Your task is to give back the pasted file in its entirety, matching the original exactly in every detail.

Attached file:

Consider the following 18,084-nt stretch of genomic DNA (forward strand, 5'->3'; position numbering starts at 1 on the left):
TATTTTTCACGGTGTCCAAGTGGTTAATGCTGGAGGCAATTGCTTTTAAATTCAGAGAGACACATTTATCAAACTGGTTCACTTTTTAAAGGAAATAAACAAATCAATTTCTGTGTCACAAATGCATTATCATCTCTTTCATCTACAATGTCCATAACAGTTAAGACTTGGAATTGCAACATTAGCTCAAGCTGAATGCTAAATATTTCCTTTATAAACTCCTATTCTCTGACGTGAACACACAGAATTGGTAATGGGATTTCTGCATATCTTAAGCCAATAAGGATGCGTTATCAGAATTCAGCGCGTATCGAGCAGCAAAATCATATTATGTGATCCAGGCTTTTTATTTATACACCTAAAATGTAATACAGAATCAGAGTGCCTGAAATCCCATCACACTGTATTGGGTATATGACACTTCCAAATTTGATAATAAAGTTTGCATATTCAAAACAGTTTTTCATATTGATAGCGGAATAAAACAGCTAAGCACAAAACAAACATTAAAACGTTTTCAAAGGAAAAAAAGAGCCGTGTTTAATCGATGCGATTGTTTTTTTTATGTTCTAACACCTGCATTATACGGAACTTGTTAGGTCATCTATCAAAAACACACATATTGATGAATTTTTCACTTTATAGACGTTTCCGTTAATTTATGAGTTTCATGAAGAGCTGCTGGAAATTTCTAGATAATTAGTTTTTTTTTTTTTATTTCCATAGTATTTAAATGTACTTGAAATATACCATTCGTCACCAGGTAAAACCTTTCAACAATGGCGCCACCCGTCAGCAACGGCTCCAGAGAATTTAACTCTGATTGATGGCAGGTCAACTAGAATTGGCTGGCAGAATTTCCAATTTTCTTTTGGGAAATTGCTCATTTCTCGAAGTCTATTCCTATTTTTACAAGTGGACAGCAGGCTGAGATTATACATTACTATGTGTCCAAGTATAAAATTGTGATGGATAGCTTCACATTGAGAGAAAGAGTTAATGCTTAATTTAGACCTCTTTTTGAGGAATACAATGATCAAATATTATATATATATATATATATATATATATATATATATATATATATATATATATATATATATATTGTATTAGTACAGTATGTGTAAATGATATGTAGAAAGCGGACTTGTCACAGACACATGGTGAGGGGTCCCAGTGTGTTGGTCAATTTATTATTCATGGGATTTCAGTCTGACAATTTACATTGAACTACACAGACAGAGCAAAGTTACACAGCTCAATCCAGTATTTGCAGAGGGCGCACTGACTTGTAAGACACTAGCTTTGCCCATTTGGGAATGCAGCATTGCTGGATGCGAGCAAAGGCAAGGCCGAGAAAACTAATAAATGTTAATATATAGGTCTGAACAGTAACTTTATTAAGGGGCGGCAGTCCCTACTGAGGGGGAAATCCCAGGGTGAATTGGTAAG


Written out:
Consider the following 18,084-nt stretch of genomic DNA (forward strand, 5'->3'; position numbering starts at 1 on the left):
TATTTTTCACGGTGTCCAAGTGGTTAATGCTGGAGGCAATTGCTTTTAAATTCAGAGAGACACATTTATCAAACTGGTTCACTTTTTAAAGGAAATAAACAAATCAATTTCTGTGTCACAAATGCATTATCATCTCTTTCATCTACAATGTCCATAACAGTTAAGACTTGGAATTGCAACATTAGCTCAAGCTGAATGCTAAATATTTCCTTTATAAACTCCTATTCTCTGACGTGAACACACAGAATTGGTAATGGGATTTCTGCATATCTTAAGCCAATAAGGATGCGTTATCAGAATTCAGCGCGTATCGAGCAGCAAAATCATATTATGTGATCCAGGCTTTTTATTTATACACCTAAAATGTAATACAGAATCAGAGTGCCTGAAATCCCATCACACTGTATTGGGTATATGACACTTCCAAATTTGATAATAAAGTTTGCATATTCAAAACAGTTTTTCATATTGATAGCGGAATAAAACAGCTAAGCACAAAACAAACATTAAAACGTTTTCAAAGGAAAAAAAGAGCCGTGTTTAATCGATGCGATTGTTTTTTTTATGTTCTAACACCTGCATTATACGGAACTTGTTAGGTCATCTATCAAAAACACACATATTGATGAATTTTTCACTTTATAGACGTTTCCGTTAATTTATGAGTTTCATGAAGAGCTGCTGGAAATTTCTAGATAATTAGTTTTTTTTTTTTTATTTCCATAGTATTTAAATGTACTTGAAATATACCATTCGTCACCAGGTAAAACCTTTCAACAATGGCGCCACCCGTCAGCAACGGCTCCAGAGAATTTAACTCTGATTGATGGCAGGTCAACTAGAATTGGCTGGCAGAATTTCCAATTTTCTTTTGGGAAATTGCTCATTTCTCGAAGTCTATTCCTATTTTTACAAGTGGACAGCAGGCTGAGATTATACATTACTATGTGTCCAAGTATAAAATTGTGATGGATAGCTTCACATTGAGAGAAAGAGTTAATGCTTAATTTAGACCTCTTTTTGAGGAATACAATGATCAAATATTATATATATATATATATATATATATATATATATATATATATATATATATATATATATATATTGTATTAGTACAGTATGTGTAAATGATATGTAGAAAGCGGACTTGTCACAGACACATGGTGAGGGGTCCCAGTGTGTTGGTCAATTTATTATTCATGGGATTTCAGTCTGACAATTTACATTGAACTACACAGACAGAGCAAAGTTACACAGCTCAATCCAGTATTTGCAGAGGGCGCACTGACTTGTAAGACACTAGCTTTGCCCATTTGGGAATGCAGCATTGCTGGATGCGAGCAAAGGCAAGGCCGAGAAAACTAATAAATGTTAATATATAGGTCTGAACAGTAACTTTATTAAGGGGCGGCAGTCCCTACTGAGGGGGAAATCCCAGGGTGAATTGGTAAG